"Captain Phillips"
"Captain Phillips"

Who’d have thought in the Eighties that Tom Hanks, the fresh-faced, amiable sidekick to mermaids ("Splash") and hounds ("Turner & Hooch"), would become Tom Hanks the admired dramatic actor and two-time Oscar winner, who's in the running for a third for "Captain Phillips"? Not many, perhaps, least of all the self-effacing Hanks. 

Those back-to-back Oscars, for "Philadelphia" (1994) and "Forrest Gump" (1995), revealed his true mettle and an Everyman versatility that would lead him to play an astronaut ("Apollo 13"), a WWII army captain ("Saving Private Ryan"), a prison warden ("The Green Mile"), a mob enforcer ("Road to Perdition") and a U.S. Senator ("Charlie Wilson's War") without anyone raising an eyebrow. What those characters all have in common is a certain dignity, integrity and humor that brings assurance to audiences. 

During his 33-year career Hanks has branched into writing, directing and producing, both in film and television. But it was as an actor that he was in London this month, performing a rare double as his films "Captain Phillips" and "Saving Mr. Banks" opened and closed the London Film Festival, respectively. While in London Hanks discussed his craft and career at BAFTA’s latest “Life in Pictures” event, a series of onstage interviews whose subjects have included Dustin Hoffman and Meryl Streep. 

Saving Mr. Banks

“The first job I ever got was because I was louder and funnier than the others – or maybe just louder,” he told his interviewer, Francine Stock. In attempting to understand the subsequent development of his career, he admitted that “In the end I’m as confused as anyone by this inexplicable thing that’s happened.”

Sugar-coating Walt Disney, in "Saving Mr Banks"

Walt Disney died of lung cancer. He smoked three packs a day. But can we show someone smoking in a major motion picture these days? No way in hell. We literally had a negotiation about whether or not I could smoke a lit cigarette in a scene. Disney never did want anyone to see him smoking and pick up his bad habit. If you go back and see all those photos of him, he’s always pointing with two fingers. That’s because he had a cigarette in his hand, and they airbrushed it out. 

On finding realism in "Captain Phillips"

We did not meet the Somali actors before the shoot. Then the day came when we shot the hijacking and they came on board the bridge – roaring, pumped up, their veins sticking out, the skinniest, scariest human beings you’ve ever seen. There was bona fide hair-standing-up-on-the-back-of-your-neck fear, for the better part of 40 minutes. Then the scene’s over and we go up to each other and say, 'How you doing?' And Barkhad [Abdi] says, 'I can’t believe I'm in a movie with Forrest Gump.' 

On making a splash

'Splash' was my very first film job. I had been doing a comedy series on television that went off the air and I was desperate to be funny again. At the very first read-through of the screenplay I was trying to take the lines and get laughs at the table. And it was terrible. Ron Howard took me aside and said “Look, I know what you’re doing, you’re trying to be funny, you’re trying to score. That’s not your job in this movie. Your job is to love that girl.”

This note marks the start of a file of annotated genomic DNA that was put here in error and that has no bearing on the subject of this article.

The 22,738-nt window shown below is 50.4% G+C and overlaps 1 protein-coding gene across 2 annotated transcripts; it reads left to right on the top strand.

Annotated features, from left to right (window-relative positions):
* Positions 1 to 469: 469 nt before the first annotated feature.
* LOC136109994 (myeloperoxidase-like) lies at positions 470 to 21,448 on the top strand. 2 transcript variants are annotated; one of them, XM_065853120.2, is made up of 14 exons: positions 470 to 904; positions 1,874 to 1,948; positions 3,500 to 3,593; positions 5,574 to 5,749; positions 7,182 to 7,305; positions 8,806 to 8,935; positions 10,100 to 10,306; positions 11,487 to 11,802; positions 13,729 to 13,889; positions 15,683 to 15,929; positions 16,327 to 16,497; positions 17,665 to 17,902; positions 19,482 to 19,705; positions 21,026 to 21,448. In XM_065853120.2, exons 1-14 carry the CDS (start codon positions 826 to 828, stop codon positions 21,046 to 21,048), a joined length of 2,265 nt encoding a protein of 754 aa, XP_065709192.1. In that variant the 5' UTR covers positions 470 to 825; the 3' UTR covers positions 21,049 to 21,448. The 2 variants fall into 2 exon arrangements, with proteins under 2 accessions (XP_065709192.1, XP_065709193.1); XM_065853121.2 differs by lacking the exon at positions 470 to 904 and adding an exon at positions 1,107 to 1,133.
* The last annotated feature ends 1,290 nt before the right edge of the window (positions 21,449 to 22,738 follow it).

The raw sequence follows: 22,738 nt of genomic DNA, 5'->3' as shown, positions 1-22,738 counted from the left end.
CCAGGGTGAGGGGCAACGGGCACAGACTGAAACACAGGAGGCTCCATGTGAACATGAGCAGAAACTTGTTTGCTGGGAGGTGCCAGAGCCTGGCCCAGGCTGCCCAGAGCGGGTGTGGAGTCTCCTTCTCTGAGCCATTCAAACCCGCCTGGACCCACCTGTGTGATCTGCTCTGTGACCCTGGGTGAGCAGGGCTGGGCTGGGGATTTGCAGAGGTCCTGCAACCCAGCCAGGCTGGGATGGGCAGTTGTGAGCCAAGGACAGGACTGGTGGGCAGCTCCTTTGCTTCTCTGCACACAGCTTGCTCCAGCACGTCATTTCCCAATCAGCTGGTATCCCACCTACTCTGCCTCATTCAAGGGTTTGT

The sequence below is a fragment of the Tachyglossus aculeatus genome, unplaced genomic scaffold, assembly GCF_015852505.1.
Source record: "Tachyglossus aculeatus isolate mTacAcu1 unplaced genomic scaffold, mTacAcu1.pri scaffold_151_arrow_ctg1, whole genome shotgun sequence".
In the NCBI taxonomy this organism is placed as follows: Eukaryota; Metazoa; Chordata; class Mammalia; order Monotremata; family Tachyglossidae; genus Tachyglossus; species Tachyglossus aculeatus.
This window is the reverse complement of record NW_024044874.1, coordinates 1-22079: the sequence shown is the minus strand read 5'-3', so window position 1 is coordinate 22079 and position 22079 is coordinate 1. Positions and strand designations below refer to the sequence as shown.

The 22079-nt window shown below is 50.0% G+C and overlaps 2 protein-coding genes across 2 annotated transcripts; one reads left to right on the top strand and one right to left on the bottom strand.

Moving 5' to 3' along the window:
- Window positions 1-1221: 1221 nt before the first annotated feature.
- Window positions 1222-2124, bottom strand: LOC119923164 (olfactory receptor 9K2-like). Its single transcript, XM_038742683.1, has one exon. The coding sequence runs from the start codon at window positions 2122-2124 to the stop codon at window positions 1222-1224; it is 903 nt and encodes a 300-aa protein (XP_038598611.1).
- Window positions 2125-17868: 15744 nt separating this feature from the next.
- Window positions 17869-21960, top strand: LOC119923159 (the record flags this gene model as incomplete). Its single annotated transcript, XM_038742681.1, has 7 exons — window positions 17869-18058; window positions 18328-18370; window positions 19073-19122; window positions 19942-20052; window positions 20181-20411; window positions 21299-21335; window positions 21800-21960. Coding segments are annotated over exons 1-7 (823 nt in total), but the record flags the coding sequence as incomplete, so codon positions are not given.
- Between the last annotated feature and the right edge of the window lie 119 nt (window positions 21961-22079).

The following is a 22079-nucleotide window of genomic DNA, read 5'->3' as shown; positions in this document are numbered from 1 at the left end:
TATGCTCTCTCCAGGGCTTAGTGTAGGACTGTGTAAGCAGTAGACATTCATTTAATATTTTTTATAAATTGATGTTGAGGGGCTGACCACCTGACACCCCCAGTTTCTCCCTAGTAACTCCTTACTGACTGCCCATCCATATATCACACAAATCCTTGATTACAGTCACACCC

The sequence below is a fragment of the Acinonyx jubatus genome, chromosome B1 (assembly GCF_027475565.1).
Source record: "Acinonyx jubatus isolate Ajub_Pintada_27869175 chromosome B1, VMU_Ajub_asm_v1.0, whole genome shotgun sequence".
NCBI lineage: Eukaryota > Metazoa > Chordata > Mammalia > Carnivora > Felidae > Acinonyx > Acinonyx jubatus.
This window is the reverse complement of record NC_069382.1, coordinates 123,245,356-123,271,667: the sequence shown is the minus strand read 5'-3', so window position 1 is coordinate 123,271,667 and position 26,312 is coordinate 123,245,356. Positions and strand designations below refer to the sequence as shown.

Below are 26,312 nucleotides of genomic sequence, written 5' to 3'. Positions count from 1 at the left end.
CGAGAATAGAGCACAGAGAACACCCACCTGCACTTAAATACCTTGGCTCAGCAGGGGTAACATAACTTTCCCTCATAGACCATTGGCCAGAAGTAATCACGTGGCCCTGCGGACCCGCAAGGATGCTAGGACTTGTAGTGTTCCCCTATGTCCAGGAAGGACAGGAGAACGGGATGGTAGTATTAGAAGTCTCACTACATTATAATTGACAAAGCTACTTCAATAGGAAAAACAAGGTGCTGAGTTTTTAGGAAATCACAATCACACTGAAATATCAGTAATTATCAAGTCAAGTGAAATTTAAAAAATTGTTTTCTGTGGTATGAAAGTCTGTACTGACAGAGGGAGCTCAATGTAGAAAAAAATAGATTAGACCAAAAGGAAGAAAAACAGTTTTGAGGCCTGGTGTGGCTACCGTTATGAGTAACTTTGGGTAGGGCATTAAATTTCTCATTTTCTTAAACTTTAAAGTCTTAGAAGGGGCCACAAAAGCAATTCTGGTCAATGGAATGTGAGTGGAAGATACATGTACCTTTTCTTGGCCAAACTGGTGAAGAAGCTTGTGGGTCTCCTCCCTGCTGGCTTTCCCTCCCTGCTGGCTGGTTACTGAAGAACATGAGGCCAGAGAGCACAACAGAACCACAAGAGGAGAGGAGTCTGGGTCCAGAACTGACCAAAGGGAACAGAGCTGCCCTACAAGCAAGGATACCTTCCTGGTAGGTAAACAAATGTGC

"Turner & Hooch"

It’s so long since anyone has shown a clip from 'Turner & Hooch' – the most important movie of this or any career. I’m delighted. I learnt a lot from that dog. 


Why he made so many comedies early in his career

I was in my twenties and they were asking me and that’s where I had the chops. There were a lot comedies being made then – imitation Bill Murray films, different versions of 'Animal House.' And that was right up my alley, man. 

Finding his inner child in "Big"

I had three or four months before we started shooting, and set out to get back in touch with that child’s sense of play. I had toy soldiers set up on the floor of my house, I’d do goofy stuff with my kids, just come up with any sort of game and sense of make believe.

The punchline of… "Punchline"

It was a treatise on the self-loathing lifestyle of stand-up comedians. I have never met a fully-rounded human being who was a stand-up at the same time. They’re all oddly scarred and over-burdened and kind of morose. 


On getting laid in "Sleepless in Seattle"

I was probably very cranky with Nora [Ephron] at the beginning. She wrote a scene where Sam didn’t go on a romantic weekend because his son didn’t like this woman. I told her, ‘That is such horseshit. I’ve got news for you, that kid’s going to the sitter and I’m going off to get laid.’ The drama has to be shaped by an irrefutable logic, which is recognized as true, human behavior. Otherwise you’re making an Abbott & Costello movie.

Why "Philadelphia" entered the zeitgeist 

Perhaps what was radical was that this wasn’t a small niche movie that was playing at Greenwich Village theatres to the choir, meaning the population that was dealing with this pandemic in the most tragic, frontline terms. It was going to be a mainstream motion picture competing in the marketplace with Arnold Schwarzenegger action films. Which means that we had to get an audience that believed that they didn’t know anybody who was gay and that AIDS hadn’t touched their lives. 

So this movie comes out and 'Turner & Hooch' here ends up being the guy who’s gay and has AIDS – and that made anybody who bought a ticket think again. That was a bit of the genius of Ron Nyswaner’s courtroom drama, and Jonathan Demme’s casting of it.